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Lessons learned from football — the Willie Davis effect

In this column, members of Georgia Humanities and their colleagues take turns discussing Georgia’s history and culture, and other topics that matter. Through different voices, we hear different stories.

This week, BILL CURRY, a former NFL football player and college coach, shares how interracial friendship and cooperation on the football field changed his life. This is part four in a series of sports stories in association with Hometown Teams: How Sports Shape America, a traveling Smithsonian exhibition sponsored by Georgia Humanities. 

By Bill Curry

Bill Curry

Bill Curry

In light of recent events that have traumatized every person of good will, and in the spirit of our Hometown Teams exhibition, I would like to relate a story about a football team, a terrified youngster, and a great man.

When I reported to Green Bay in 1965, the Packers were already being called by some the greatest team in history. I had been the twentieth and last draft choice as a future choice my junior year.

My biggest problem was not the round in which I was drafted.

Vince Lombardi was the ferocious, legendary coach, and was the polar opposite of southern gentleman Bobby Dodd, my college coach at Georgia Tech. Vince Lombardi was not my biggest challenge.

There was a middle linebacker named Ray Nitschke, a future Hall of Famer, whom I was supposed to block. No one could block him, including me, but he was not the most troubling issue.

While playing for the Green Bay Packers, Curry met Willie Davis, who would change his life.

While playing for the Green Bay Packers, Curry met Willie Davis, who would change his life. Courtesy of Bill Curry

My biggest obstacle to making the team was that I had never been in a huddle with an African American person, and the Packers had many great African American players. Lombardi’s greatest attribute was that he would not tolerate racial prejudice, and his players loved him for that. He had 10 African American men on a 40-man roster, when some other NFL teams had none. I was from Atlanta, Georgia, and had a southern accent. I was afraid those huge guys would injure me and send me home, and who could blame them?

In that state of mind, I walked out of the dorm after meetings one August night. It was in the forties (Wisconsin summer), and I was feeling utterly alienated. From behind, a voice rang out, “BILL. . . .”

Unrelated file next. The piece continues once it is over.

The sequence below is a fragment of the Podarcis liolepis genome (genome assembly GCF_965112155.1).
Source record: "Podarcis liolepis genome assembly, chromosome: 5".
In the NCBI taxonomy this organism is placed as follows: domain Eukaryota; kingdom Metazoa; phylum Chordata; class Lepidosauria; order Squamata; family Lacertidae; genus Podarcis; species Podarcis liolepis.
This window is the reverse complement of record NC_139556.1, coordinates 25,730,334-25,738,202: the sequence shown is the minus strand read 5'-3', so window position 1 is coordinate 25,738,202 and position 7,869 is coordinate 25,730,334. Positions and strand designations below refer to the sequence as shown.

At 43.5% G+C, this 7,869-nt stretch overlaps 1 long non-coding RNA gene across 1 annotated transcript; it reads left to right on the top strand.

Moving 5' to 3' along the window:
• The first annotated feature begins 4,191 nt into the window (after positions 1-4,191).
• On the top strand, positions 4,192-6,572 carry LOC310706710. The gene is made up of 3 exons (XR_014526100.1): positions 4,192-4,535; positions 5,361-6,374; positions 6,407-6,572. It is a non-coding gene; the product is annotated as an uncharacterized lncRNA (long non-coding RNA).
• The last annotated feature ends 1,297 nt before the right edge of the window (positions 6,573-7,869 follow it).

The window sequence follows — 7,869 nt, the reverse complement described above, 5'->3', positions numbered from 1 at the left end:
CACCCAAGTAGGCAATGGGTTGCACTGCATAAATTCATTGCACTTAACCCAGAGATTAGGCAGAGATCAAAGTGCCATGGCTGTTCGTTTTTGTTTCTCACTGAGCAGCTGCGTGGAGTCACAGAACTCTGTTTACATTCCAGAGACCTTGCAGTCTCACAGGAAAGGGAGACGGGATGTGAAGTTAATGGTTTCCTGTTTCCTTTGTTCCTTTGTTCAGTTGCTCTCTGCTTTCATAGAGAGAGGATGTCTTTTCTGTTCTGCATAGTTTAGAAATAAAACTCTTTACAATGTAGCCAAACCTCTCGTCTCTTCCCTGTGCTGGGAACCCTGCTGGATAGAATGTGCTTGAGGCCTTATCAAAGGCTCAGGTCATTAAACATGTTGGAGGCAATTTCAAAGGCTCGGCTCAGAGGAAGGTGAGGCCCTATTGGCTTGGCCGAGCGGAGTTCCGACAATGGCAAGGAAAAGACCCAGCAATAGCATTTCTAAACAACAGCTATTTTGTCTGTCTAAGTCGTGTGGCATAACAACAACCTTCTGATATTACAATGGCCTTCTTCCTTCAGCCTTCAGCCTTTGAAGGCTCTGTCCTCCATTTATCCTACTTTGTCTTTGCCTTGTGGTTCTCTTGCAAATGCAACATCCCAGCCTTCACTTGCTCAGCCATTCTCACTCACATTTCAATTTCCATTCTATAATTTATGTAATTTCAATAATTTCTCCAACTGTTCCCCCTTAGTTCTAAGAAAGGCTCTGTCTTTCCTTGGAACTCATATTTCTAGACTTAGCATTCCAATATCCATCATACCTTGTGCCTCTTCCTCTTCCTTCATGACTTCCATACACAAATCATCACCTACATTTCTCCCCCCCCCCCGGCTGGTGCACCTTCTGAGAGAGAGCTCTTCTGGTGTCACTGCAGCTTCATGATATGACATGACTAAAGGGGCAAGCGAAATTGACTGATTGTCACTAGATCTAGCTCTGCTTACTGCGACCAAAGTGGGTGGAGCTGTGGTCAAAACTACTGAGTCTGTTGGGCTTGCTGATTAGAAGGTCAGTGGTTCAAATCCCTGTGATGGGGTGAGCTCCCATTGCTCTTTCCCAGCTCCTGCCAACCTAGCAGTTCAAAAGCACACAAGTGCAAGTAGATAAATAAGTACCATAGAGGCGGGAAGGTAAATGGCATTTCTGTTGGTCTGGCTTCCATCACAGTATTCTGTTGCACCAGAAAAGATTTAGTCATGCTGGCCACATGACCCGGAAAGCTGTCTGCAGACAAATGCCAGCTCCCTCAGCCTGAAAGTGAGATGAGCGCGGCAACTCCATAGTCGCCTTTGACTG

I thought it was God and almost collapsed in the grass. I turned to see Willie Davis, the most intimidating of all the African American players. He was from Grambling State University, was defensive captain, was a perennial All-Pro, and was working on his master’s degree in business at the University of Chicago while being captain of the greatest team of all time. I remember thinking, “Uh oh, he’s going to tell me to go home.” I did not want to go home.

Willie Davis. Courtesy of the Pro Football Hall of Fame

Willie Davis was known for his athletic prowess and leadership skills. Courtesy of the Pro Football Hall of Fame

I will remember what happened next as long as I breathe. Willie said, “Bill, I’ve been watching you at practice. I like your effort. You have a chance to make our team and I’m going to help you.” “You want to help me?” I stuttered. He nodded and told me the story of a Packer loss in which he did not play his best. He said, “I looked out of that field and realized I had left regrets out there. I decided that I would never allow that to happen again. Bill, come on the field and leave no regrets, and you just might make our team.”

Then he added, “When Nitschke is tearing your head off, and Lombardi is spewing profanity in your face, and you think you can’t take it, come find me. I will get you through it. I will get you through it!

It was an unexpected, undeserved, unrewarded act of kindness from a great leader. That great man did not simply help me play in the NFL. He transformed my life. I could never look at a human being, any human being, in the same way I had.

It is just such courage and compassion that has shaped our great nation’s better instincts. Each of us can and must become the next Willie Davis.

Interested in learning more about sports in Georgia? To read the third part in this series, the story of the Atlanta coach who trained Olympic athletes, click here. To read the second part in this series, the story of the Ponce de Leon Ballpark magnolia tree, click here.  To read the first part in this series, the story of how two Jewish brothers helped integrate sports in Atlanta, click here. You can experience Hometown Teams: How Sports Shape America, the traveling Smithsonian exhibition sponsored by Georgia Humanities, from October 1 through November 12 at the Camden County Public Library in Kingsland. In mid-November, the exhibition will move to Carrollton.

Bill Curry, along with his wife Carolyn, is Booster Committee Co-chair of Hometown Teams. Curry is a former ESPN football analyst, college football coach for Georgia State University and Georgia Tech, and NFL player.

Kelly Caudle and Allison Hutton of Georgia Humanities provide editorial assistance for the “Jamil’s Georgia” columns.

Jamil Zainaldin

Jamil Zainaldin is president of Georgia Humanities, a nonprofit organization working to ensure that humanities and culture remain an integral part of the lives of Georgians. The organization is a cultural leader in the state as well as a pioneer nationally in innovative history and humanities programs. The New Georgia Encyclopedia is a project of Georgia Humanities, in partnership with the Office of the Governor, the University of Georgia Press, and the University System of Georgia/GALILEO. The first state encyclopedia to be conceived and designed exclusively for publication on the Internet, the NGE is an important and authoritative digital resource for all Georgians.

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